Tuesday, 17 October 2017

Normalised Abnormality

Knowledge is supposedly power and in a permanently tracked, logged and digitized world, the accumulation of highly detailed training data is remarkably easy.  Unfortunately, that information in isolation is fairly useless, whilst actually utilising it for positive fitness advances is where the real skill lies.  I'm no Strava head.  No Garmin tracks my progress and even the heart rate monitor is only dusted off for tempo work.  That's why, when it comes to retaining the details I prefer the low-tech, less-is-more, old school written diary approach.  Every session completed over the last few years is scrawled and stored allowing a glance back whenever required in order to spot patterns and emulate previous successes.

It's astounding sometimes, perusing the sheer volume of previous efforts, accumulated hours of sweat, grimaces and grins.  Times when training has been completed in spite of fifteen-hour work days, squeezed in long before dawn or way post-dusk.  Memories of discovering new running routes in stormy darkness around unknown cities, of white-outs and soupy fog on featureless moorland, hunching behind boulders in uncompromising mountains with frozen hands turning bezel, following bearings into gale-force storms.  A lifetime of exercise has brought me to my current state, of continual learning, trial and error, stupid mistakes repeated or rectified, and the diaries are always there to help arrange the pieces of the puzzle.
The diary! A record smashing race on Saturday followed by 1100+m of ascent/descent on Sunday and then a 3:19, 24 miler through the mountains on Monday.  Snuck in a cheeky 12 minute plank too for the core!  Normalised abnormality.
Recently, whilst prepping for the Garmin Mourne Skyline race this coming weekend I was perusing the preparation that saw me carve minutes off the course record in 2015.  Much has changed since then, a shift towards longer efforts, a few Ultras, increasing mileages and schedules that would've seemed preposterous just a couple of years ago.  Longer races have demanded more robust legs, and the mental fortitude that only accumulates through over-extension and survival, normalising the abnormal.  A few years back a triple Slieve Donard in sub 3:30 was a pipe dream, last week a weather battered sub 3:10 triple was just one of four mountain runs, totalling sixty miles and over 9000m of ascent, along with several weights sessions and some lovely turbo-trainer recovery time.

It feels like a new realm has been entered, a place where extreme aspirations have become everyday, the auto-pilot of training certainty dragging me further into the hills on a more regular basis.  Running was originally a response to limited bike training time following the birth of our first child, a form of exercise that could satiate the need to suffer and release those endorphins in a condensed format.  Now it's come full-circle, with up to fifteen hours spent on foot per week and latterly even some recovery sessions accompanied by Rowan, the now seven year-old, pushing his own Parkrun PB.  This realm may bring success, desired race results have certainly facilitated the drive but pushing the body has its own intrinsic rewards, as well as dangers.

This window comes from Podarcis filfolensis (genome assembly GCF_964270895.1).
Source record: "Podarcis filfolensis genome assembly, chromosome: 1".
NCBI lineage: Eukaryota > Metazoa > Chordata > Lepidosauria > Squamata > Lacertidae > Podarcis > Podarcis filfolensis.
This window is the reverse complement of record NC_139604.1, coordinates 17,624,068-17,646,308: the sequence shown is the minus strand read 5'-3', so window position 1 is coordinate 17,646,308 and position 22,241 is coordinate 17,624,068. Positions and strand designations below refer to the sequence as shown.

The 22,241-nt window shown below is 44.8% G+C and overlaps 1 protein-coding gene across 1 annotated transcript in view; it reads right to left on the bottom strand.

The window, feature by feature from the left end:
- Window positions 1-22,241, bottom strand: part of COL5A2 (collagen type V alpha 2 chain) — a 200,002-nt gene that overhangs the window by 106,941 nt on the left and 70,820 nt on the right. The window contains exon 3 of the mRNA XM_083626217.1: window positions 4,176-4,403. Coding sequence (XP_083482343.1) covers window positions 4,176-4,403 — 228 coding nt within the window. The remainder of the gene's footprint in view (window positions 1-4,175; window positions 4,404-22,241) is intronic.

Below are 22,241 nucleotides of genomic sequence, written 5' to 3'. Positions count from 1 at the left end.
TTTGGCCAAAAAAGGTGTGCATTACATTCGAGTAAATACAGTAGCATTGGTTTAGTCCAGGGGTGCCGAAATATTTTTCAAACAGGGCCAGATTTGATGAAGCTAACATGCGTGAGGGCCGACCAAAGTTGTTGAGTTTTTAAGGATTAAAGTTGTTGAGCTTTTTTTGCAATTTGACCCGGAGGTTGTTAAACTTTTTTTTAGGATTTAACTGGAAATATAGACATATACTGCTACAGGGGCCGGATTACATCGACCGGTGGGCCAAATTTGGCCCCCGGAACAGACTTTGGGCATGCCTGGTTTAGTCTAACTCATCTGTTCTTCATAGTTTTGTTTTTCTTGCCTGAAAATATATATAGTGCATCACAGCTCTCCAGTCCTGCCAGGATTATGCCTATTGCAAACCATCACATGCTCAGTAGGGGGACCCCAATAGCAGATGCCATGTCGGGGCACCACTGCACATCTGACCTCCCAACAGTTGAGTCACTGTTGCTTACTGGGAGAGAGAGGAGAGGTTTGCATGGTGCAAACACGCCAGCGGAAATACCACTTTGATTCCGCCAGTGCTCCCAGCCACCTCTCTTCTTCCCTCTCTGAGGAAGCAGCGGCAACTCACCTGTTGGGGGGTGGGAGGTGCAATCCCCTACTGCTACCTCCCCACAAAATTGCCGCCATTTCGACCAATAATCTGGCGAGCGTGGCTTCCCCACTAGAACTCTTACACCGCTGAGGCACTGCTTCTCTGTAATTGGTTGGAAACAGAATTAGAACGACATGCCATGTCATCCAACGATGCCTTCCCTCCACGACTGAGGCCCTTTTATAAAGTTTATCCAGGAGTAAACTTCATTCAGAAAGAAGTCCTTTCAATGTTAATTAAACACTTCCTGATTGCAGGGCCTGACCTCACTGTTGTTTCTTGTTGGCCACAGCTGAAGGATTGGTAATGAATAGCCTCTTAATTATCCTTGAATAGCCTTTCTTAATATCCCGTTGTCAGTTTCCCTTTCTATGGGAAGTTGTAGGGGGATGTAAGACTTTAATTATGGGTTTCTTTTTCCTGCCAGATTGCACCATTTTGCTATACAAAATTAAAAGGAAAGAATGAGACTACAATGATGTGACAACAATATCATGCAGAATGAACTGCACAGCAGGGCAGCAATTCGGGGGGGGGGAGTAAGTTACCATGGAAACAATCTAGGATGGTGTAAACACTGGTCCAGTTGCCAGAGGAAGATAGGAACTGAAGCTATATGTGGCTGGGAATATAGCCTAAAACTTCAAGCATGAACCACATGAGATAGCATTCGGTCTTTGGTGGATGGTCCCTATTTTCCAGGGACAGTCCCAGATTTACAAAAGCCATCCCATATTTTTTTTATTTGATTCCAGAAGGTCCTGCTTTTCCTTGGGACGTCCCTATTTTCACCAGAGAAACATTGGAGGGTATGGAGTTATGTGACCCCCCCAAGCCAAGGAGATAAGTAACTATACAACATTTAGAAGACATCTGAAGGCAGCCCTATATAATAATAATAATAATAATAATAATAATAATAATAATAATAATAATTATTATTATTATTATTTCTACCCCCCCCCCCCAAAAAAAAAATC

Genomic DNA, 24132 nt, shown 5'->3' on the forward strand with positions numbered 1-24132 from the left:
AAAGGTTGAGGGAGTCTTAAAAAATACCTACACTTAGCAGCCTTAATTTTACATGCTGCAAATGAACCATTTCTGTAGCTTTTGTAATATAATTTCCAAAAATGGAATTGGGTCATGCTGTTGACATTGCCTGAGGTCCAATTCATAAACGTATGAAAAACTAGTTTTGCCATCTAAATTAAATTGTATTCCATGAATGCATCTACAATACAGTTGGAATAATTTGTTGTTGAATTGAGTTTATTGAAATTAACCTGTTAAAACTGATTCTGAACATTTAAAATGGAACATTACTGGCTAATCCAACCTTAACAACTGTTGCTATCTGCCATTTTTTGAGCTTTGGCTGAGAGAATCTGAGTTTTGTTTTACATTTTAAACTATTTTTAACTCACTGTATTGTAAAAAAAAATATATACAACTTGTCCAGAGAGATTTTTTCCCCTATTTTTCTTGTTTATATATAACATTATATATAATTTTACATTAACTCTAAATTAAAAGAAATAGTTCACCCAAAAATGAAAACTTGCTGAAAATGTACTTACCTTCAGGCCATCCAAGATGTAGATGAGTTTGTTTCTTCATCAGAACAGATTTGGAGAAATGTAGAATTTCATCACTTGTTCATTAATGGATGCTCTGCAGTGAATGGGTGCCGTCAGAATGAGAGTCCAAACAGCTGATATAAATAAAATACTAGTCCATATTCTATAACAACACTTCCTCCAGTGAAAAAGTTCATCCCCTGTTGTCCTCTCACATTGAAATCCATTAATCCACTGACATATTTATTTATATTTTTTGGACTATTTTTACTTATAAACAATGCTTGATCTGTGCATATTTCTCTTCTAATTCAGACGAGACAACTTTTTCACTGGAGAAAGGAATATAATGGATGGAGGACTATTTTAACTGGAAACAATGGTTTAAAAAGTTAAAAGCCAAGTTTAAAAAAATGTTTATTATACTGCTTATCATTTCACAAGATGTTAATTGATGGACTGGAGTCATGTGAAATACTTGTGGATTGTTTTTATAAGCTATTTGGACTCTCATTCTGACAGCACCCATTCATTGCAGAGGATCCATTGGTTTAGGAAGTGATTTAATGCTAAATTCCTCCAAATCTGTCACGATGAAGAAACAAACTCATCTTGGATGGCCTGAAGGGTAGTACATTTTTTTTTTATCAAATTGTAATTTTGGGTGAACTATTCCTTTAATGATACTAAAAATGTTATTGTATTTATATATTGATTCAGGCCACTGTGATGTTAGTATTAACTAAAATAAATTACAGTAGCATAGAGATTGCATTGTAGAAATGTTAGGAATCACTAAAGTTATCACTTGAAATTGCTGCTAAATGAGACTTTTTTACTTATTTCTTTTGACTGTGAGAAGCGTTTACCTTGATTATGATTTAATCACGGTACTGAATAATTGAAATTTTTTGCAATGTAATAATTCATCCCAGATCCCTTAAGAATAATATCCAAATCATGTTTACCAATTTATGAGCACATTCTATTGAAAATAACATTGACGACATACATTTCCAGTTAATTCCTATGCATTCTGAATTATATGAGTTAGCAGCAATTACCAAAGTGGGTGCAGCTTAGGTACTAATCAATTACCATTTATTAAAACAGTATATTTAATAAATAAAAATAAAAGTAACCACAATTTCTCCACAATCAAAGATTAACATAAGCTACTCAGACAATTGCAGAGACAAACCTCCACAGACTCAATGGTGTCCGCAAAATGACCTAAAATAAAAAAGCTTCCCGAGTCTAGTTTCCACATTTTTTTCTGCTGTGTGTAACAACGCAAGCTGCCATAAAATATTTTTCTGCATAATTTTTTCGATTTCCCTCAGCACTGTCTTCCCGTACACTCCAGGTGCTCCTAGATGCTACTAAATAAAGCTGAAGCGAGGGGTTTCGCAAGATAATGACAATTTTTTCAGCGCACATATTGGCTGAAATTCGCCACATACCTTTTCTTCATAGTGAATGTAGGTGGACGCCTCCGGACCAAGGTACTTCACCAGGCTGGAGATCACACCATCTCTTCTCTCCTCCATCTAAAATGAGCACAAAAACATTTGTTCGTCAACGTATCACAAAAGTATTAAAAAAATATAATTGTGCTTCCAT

Injury has been a constant companion accompanying this bodily transformation.  The classic error of the over-enthusiastic runner, pushing too-hard too-soon, over-extending an underdeveloped physiology and rushing the return from enforced lay-offs.  I'd hazard that a majority of people reading this have been through the same cycle, runners are notoriously stupid when it comes to rest and recovery, just ask any physio.  Regardless of the result this Saturday, the process of preparation has been revealing, an inner-strength blossoming through months of injury, and hopefully I've developed the sense to take a few days off afterwards.  I'm sat here suffering with a cold that has predictably struck at the worst possible time, maybe a timely bodily response guaranteeing a genuine taper period.

The season is nearly over.  Like many of you I'll soon be formulating plans for next year, picturing that perfect winter of base miles, idyllic journeys over frozen peaks and crisp mornings in the forests.  This realm of possibilities has a magnetic draw and I want to see where it takes me next, but that can only happen if finally unhindered by injury.  Overtraining needs to be viewed as a form of self-harm, it never ends well, yet resting when feeling strong can be as hard, if not harder than training when feeling unfit.

It's all there in the diaries, all the evidence of past screw-ups is down in black and white.  Time to grab a cuppa, read up and make a fool-proof plan for 2018.

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